Tokyo Godfathers

I have to admit, I do love this time of year! The snow on the ground, all the Christmas decorations to look at, and houses with lights to see. And, since I'm so close to New York, a visit to Rockefeller Center and the big tree is in order this year! There is one other thing that is kind of a tradition come Christmas time... Mostly for us otaku. There is actually a Christmas movie for the anime fans out there, and it comes from my favorite anime director, Satoshi Kon! It's his comedic masterpiece, Tokyo Godfathers!

In Tokyo, three homeless people's lives are changed forever when they discover a baby girl at a garbage dump on Christmas Eve. As the New Year fast approaches, these three forgotten members of society-- mid-aged alcoholic man Gin, high school runaway girl Miyuki, and former drag queen Hana-- band together to solve the mystery of the abandoned child and the fate of her parents. Along the way, encounters with seemingly unrelated events and people force them to confront their own haunted pasts, as they learn to face their future together.

First and foremost, I have to point out that this film is directed by Satoshi Kon..... Yes, THAT Satoshi Kon. The same one who directed Perfect Blue, Paprika, and Paranoia Agent. Now, you're probably thinking, "This is completely different than from what he's known for!" Well, that's only partly true. If I had to pick three themes that Kon is well known for, in his work, it would be psychological horror (duh), fantasy blurring with reality, and satire. Those last two are what's important to know going into this film. In the case of fantasy blurring with reality, there are quite a few moments where our three homeless characters have some kind of escape from real life. For example, early on in the film, Gin tells Hana his story about how he was a bicycle racer who got caught in a scheme, ended up in debt, and his wife and daughter ended up dying. In reality, Gin had gambling debts so he ran away, leaving his wife and daughter. And here's the kicker, he and his wife own a bicycle shop. ZING! Although people will see this as more like a lie, if you consider other moments such as Miyuki's dream and Hana's desire to actually be a mother, you can see where this theme can really come into play. Most of all, we have the fantasy of the loving family raising a newborn baby versus the reality of three homeless people finding an abandoned baby and taking care of her. Point is, when I say fantasy, it's not in the fantastical sense a good amount of the time, instead more about the characters distancing themselves from their current reality by creating their own fantasy they wish to live out.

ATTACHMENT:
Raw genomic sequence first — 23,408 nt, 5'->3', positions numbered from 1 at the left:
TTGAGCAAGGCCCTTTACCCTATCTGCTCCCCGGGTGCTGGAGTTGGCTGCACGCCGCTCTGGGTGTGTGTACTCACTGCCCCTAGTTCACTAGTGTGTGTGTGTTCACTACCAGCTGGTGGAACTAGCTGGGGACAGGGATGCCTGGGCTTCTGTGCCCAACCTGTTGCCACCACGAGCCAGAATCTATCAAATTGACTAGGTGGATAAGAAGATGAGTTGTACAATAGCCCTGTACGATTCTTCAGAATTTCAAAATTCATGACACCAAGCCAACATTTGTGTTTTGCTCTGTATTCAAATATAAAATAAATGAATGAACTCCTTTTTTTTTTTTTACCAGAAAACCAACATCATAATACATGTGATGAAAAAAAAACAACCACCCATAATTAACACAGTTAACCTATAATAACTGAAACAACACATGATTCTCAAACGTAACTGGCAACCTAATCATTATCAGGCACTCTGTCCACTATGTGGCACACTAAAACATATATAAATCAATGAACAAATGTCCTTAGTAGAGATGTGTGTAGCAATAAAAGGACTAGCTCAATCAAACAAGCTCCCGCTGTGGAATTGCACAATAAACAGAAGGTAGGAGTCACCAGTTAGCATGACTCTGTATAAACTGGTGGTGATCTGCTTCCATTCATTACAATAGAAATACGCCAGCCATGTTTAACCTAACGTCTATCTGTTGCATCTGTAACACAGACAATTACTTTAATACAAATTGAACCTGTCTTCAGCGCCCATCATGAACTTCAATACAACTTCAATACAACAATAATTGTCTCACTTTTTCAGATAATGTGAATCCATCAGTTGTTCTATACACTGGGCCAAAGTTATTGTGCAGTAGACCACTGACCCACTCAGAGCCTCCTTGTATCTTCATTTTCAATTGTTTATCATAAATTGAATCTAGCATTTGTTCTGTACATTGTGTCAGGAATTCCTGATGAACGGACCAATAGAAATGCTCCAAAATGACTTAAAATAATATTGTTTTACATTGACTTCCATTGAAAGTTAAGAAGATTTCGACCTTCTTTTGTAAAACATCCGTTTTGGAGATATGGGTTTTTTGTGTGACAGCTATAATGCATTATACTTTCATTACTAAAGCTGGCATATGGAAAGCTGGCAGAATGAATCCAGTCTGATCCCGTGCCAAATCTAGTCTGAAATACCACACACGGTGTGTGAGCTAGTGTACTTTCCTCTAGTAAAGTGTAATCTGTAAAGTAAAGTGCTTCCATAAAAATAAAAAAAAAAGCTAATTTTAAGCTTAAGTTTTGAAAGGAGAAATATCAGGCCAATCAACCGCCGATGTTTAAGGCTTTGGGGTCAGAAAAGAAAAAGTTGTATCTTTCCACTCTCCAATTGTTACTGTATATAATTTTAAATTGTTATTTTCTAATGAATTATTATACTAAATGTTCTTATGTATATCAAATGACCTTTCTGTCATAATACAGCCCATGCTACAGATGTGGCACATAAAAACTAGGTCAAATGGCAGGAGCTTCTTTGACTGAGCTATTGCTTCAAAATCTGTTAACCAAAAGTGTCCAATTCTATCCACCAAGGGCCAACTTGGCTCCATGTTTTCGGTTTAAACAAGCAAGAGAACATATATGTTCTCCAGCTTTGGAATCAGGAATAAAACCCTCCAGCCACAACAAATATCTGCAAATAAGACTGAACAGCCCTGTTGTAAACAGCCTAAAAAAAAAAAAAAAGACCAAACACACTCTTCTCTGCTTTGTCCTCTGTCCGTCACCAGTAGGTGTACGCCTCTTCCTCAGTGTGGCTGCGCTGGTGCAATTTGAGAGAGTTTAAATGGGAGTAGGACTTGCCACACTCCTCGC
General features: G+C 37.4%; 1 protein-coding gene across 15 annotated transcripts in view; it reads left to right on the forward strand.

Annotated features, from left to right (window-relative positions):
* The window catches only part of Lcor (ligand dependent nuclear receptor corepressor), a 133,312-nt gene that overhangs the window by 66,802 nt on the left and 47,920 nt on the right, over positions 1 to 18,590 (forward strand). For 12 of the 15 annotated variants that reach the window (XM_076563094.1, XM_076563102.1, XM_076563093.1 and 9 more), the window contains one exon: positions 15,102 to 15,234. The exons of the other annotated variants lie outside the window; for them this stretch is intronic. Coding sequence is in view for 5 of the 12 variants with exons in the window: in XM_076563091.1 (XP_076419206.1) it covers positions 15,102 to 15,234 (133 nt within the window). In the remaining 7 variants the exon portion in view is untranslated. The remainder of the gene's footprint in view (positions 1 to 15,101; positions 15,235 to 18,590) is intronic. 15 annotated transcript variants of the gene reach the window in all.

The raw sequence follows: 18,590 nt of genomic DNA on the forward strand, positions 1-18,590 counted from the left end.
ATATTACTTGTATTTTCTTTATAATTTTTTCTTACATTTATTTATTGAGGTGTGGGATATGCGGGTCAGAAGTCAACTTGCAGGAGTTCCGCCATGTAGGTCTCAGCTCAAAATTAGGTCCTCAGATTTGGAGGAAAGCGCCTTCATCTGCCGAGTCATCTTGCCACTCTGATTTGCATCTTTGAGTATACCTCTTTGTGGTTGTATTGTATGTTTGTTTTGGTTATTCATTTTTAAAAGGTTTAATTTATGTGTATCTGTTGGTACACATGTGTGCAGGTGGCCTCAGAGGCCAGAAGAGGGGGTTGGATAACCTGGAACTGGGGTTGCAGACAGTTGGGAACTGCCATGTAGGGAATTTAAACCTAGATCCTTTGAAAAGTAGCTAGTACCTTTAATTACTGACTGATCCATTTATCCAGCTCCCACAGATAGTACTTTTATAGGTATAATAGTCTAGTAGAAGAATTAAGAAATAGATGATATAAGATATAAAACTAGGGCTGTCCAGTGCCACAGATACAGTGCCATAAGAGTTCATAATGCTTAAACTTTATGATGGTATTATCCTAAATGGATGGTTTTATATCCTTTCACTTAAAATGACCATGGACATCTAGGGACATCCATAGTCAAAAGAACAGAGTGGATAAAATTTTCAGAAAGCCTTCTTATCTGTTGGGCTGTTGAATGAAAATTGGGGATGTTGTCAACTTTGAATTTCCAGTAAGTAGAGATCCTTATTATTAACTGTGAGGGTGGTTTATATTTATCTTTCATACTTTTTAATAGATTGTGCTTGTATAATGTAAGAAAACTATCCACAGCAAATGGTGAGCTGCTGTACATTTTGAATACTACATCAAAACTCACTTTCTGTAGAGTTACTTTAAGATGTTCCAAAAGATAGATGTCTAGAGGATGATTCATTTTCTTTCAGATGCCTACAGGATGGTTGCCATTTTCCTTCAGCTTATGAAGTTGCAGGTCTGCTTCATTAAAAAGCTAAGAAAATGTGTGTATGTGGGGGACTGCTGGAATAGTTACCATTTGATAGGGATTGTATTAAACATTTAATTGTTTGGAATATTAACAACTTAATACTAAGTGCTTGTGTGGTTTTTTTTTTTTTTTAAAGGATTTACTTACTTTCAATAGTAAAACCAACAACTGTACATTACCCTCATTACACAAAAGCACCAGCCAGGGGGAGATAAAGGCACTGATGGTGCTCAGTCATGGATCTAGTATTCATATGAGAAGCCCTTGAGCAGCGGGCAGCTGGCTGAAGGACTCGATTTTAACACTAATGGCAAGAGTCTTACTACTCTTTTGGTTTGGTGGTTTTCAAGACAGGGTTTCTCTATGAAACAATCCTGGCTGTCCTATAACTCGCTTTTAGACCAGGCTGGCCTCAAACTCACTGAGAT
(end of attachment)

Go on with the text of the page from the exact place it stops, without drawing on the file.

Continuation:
Now, although, the fantasy and reality theme is in there, it's the satire that really brings out this film. Many Westerners may not know this, but Kon actually loves to use satire in his work and poke fun at Japanese society. Tokyo Godfathers isn't the first to do this, either. Millennium Actress and even Perfect Blue have some satirical moments, and, even after Godfathers, Paranoia Agent and Paprika also had humorous moments. However, I feel, this film has the most use of satirical language and societal themes out of any of his work. Not only that, but it may be one of the most mature anime films that uses these themes really well and is able to translate to people around the world and not just Japan. As part of a "Making of" DVD feature, Kon sat down for an interview and explains:

There were no cultural boundaries.... People say animation has limitless potential. But the same person will say, "This isn't fit for animation." It is the people in this industry that force boundaries onto animation. In the end, it's all about the cute girls, robots, and explosions to them. That's not right. Movies like this exist and work. I want more and more artists to create unique stories in animation.... Basically, I believe that a movie is entertainment, but my concept of entertainment might be different from others.